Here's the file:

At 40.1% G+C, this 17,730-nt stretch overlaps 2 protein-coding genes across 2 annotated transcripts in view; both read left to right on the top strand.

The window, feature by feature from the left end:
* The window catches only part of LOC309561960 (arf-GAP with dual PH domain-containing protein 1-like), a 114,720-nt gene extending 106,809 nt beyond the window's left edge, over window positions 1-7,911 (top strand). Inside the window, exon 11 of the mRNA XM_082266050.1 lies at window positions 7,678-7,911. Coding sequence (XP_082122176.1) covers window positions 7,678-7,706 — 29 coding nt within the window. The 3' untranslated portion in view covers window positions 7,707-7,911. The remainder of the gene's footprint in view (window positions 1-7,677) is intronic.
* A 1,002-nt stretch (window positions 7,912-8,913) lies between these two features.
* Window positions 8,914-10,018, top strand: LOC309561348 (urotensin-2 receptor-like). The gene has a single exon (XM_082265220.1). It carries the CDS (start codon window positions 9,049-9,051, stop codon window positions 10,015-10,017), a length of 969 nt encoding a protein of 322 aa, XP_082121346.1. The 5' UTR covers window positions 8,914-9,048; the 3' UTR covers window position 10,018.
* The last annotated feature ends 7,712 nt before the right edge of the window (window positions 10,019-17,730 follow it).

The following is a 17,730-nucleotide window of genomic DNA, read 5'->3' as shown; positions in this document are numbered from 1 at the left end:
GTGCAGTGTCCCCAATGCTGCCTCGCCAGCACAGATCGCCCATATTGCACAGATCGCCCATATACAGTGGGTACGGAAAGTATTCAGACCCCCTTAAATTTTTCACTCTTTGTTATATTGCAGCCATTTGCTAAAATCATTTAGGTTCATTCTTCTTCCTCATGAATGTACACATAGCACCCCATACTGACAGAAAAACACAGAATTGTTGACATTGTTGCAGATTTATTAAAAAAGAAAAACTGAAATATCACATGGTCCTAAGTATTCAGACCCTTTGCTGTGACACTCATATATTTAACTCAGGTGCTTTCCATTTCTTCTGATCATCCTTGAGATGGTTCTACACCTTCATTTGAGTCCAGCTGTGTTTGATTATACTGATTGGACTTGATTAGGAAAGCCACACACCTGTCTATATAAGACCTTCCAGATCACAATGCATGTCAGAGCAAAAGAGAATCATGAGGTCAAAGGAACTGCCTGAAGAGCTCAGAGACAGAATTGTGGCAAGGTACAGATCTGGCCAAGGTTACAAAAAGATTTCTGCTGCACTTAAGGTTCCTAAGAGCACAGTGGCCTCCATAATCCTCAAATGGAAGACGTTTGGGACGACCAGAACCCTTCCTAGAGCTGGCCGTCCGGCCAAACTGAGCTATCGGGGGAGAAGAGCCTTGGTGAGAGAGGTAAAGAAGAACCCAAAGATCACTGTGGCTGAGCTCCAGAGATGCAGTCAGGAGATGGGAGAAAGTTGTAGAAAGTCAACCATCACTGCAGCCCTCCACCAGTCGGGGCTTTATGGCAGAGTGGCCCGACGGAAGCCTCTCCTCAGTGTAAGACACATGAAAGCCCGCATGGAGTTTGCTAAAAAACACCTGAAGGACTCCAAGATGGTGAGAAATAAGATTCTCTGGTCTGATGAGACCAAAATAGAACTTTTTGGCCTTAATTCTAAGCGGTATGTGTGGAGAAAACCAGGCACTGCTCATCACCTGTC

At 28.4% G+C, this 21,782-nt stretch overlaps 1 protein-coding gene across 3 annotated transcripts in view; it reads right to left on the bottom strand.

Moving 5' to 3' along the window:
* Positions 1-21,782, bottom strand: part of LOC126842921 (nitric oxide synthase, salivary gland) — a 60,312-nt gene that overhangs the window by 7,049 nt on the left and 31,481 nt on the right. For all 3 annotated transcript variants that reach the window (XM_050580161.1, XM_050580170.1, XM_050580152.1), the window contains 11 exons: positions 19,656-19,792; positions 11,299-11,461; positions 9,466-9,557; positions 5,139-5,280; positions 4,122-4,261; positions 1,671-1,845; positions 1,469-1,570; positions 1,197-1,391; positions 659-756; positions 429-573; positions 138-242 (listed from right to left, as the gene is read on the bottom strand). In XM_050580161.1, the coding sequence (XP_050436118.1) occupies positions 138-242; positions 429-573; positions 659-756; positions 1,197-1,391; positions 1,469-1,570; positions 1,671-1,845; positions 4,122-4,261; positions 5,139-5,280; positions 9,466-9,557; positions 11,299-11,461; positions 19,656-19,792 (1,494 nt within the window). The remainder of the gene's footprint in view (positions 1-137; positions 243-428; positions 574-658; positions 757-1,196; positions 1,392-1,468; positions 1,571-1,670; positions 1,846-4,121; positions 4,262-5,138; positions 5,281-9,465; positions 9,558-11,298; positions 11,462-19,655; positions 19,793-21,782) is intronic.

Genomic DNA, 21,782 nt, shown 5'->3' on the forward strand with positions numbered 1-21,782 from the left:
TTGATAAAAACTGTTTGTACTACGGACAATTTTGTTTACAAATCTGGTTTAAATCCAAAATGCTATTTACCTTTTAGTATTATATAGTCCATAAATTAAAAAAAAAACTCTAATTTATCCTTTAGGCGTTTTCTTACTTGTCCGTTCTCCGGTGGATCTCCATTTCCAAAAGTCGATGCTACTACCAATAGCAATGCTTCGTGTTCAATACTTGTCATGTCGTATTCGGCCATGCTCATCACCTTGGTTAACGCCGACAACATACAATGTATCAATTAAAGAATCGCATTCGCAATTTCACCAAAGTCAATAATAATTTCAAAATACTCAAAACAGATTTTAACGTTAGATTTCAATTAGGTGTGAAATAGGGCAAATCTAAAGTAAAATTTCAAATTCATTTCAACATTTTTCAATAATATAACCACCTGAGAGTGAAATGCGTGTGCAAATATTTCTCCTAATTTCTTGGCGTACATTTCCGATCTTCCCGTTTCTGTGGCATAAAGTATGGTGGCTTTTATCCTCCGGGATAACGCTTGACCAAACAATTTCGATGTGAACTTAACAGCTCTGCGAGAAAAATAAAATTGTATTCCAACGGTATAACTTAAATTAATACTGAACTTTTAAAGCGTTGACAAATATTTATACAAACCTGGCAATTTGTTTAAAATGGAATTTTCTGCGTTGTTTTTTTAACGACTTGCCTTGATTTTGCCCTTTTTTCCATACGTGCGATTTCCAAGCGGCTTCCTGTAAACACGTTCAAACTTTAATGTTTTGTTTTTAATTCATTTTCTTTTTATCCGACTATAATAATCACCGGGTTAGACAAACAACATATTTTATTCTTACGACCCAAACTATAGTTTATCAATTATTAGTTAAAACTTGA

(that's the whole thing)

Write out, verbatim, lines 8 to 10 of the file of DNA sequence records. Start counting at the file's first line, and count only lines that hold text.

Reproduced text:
GTGCAGTGTCCCCAATGCTGCCTCGCCAGCACAGATCGCCCATATTGCACAGATCGCCCATATACAGTGGGTACGGAAAGTATTCAGACCCCCTTAAATTTTTCACTCTTTGTTATATTGCAGCCATTTGCTAAAATCATTTAGGTTCATTCTTCTTCCTCATGAATGTACACATAGCACCCCATACTGACAGAAAAACACAGAATTGTTGACATTGTTGCAGATTTATTAAAAAAGAAAAACTGAAATATCACATGGTCCTAAGTATTCAGACCCTTTGCTGTGACACTCATATATTTAACTCAGGTGCTTTCCATTTCTTCTGATCATCCTTGAGATGGTTCTACACCTTCATTTGAGTCCAGCTGTGTTTGATTATACTGATTGGACTTGATTAGGAAAGCCACACACCTGTCTATATAAGACCTTCCAGATCACAATGCATGTCAGAGCAAAAGAGAATCATGAGGTCAAAGGAACTGCCTGAAGAGCTCAGAGACAGAATTGTGGCAAGGTACAGATCTGGCCAAGGTTACAAAAAGATTTCTGCTGCACTTAAGGTTCCTAAGAGCACAGTGGCCTCCATAATCCTCAAATGGAAGACGTTTGGGACGACCAGAACCCTTCCTAGAGCTGGCCGTCCGGCCAAACTGAGCTATCGGGGGAGAAGAGCCTTGGTGAGAGAGGTAAAGAAGAACCCAAAGATCACTGTGGCTGAGCTCCAGAGATGCAGTCAGGAGATGGGAGAAAGTTGTAGAAAGTCAACCATCACTGCAGCCCTCCACCAGTCGGGGCTTTATGGCAGAGTGGCCCGACGGAAGCCTCTCCTCAGTGTAAGACACATGAAAGCCCGCATGGAGTTTGCTAAAAAACACCTGAAGGACTCCAAGATGGTGAGAAATAAGATTCTCTGGTCTGATGAGACCAAAATAGAACTTTTTGGCCTTAATTCTAAGCGGTATGTGTGGAGAAAACCAGGCACTGCTCATCACCTGTC

At 28.4% G+C, this 21,782-nt stretch overlaps 1 protein-coding gene across 3 annotated transcripts in view; it reads right to left on the bottom strand.

Moving 5' to 3' along the window: